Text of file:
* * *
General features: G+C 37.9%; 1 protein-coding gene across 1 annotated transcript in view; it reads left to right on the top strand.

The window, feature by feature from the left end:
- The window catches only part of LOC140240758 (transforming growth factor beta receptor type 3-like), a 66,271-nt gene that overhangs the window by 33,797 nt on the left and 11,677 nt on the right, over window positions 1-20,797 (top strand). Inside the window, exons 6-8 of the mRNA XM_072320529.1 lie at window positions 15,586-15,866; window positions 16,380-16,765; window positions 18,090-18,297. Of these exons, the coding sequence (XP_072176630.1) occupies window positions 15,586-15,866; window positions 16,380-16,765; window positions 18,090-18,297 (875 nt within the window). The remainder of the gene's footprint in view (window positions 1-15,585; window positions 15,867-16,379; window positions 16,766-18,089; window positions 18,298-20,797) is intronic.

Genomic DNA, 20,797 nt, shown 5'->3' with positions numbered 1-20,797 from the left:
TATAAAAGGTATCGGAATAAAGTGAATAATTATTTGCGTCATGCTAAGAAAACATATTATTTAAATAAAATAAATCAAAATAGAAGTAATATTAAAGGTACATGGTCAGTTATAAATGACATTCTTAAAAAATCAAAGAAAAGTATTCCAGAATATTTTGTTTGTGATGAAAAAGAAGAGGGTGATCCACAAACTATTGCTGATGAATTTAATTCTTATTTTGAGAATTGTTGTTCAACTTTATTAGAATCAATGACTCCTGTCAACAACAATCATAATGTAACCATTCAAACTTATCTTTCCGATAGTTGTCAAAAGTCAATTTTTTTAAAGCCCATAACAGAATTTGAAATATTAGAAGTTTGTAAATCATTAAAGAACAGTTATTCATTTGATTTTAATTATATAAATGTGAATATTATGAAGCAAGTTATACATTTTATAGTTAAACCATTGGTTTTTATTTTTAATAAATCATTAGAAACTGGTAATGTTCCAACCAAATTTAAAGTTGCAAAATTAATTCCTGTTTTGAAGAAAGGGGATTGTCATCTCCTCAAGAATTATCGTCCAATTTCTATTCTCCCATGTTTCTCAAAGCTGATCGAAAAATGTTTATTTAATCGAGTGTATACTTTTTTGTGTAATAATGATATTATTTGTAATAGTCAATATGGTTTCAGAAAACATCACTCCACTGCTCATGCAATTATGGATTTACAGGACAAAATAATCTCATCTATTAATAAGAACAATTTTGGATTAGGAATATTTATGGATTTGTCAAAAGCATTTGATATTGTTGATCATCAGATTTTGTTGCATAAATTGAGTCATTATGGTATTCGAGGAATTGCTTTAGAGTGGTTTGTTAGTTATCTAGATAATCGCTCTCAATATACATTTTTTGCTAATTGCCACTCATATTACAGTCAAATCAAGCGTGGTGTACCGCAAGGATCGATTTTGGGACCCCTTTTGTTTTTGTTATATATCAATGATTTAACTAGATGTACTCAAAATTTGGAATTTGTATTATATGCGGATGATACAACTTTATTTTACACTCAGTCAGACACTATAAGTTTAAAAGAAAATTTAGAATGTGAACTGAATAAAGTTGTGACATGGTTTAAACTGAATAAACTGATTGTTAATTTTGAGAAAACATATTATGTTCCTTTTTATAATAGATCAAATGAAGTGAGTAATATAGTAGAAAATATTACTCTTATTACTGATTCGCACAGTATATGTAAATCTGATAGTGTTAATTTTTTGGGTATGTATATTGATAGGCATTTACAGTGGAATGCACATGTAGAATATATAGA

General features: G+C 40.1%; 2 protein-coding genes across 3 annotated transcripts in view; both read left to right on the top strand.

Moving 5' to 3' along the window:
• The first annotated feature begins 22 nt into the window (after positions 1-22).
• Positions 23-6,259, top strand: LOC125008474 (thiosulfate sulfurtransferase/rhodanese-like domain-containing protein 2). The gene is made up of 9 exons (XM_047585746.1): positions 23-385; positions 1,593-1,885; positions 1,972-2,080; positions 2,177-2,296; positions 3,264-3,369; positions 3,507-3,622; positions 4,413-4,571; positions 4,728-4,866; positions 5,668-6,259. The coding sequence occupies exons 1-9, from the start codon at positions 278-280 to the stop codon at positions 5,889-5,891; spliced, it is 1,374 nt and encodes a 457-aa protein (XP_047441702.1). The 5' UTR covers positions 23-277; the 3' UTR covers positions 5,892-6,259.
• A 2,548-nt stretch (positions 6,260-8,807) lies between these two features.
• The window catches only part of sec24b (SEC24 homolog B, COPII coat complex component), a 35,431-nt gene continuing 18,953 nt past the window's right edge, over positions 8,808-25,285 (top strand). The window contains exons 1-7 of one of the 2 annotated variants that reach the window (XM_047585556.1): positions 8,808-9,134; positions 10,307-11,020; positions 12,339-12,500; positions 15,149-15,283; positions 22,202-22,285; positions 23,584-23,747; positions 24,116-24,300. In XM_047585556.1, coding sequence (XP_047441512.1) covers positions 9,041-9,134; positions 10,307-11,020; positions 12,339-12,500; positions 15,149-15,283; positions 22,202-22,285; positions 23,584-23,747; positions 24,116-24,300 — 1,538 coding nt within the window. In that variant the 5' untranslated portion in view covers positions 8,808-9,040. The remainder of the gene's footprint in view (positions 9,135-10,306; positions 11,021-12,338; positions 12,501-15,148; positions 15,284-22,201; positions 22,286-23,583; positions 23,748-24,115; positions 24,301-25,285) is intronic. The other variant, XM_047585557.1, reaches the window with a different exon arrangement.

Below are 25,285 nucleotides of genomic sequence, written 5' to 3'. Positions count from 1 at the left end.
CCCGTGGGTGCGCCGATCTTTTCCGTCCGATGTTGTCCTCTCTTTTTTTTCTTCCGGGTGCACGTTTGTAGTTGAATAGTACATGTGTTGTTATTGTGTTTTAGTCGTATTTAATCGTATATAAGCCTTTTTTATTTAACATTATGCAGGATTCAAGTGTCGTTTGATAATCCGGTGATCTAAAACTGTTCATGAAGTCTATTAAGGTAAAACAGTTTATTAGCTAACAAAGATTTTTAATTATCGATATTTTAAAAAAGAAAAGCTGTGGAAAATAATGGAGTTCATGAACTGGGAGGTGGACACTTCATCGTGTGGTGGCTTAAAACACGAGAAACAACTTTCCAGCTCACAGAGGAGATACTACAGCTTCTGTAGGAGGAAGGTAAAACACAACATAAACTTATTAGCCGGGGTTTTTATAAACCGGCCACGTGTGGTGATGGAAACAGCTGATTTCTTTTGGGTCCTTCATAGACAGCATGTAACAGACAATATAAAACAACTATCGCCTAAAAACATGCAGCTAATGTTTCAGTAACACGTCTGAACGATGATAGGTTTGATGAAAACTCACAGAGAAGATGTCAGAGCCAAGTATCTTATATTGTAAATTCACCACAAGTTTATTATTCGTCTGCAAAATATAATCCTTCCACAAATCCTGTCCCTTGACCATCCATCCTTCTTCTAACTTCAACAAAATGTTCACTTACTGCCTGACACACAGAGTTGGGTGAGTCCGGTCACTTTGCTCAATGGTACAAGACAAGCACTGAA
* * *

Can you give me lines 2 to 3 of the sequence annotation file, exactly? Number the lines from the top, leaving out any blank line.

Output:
The window, feature by feature from the left end:
- The window catches only part of LOC140240758 (transforming growth factor beta receptor type 3-like), a 66,271-nt gene that overhangs the window by 33,797 nt on the left and 11,677 nt on the right, over window positions 1-20,797 (top strand). Inside the window, exons 6-8 of the mRNA XM_072320529.1 lie at window positions 15,586-15,866; window positions 16,380-16,765; window positions 18,090-18,297. Of these exons, the coding sequence (XP_072176630.1) occupies window positions 15,586-15,866; window positions 16,380-16,765; window positions 18,090-18,297 (875 nt within the window). The remainder of the gene's footprint in view (window positions 1-15,585; window positions 15,867-16,379; window positions 16,766-18,089; window positions 18,298-20,797) is intronic.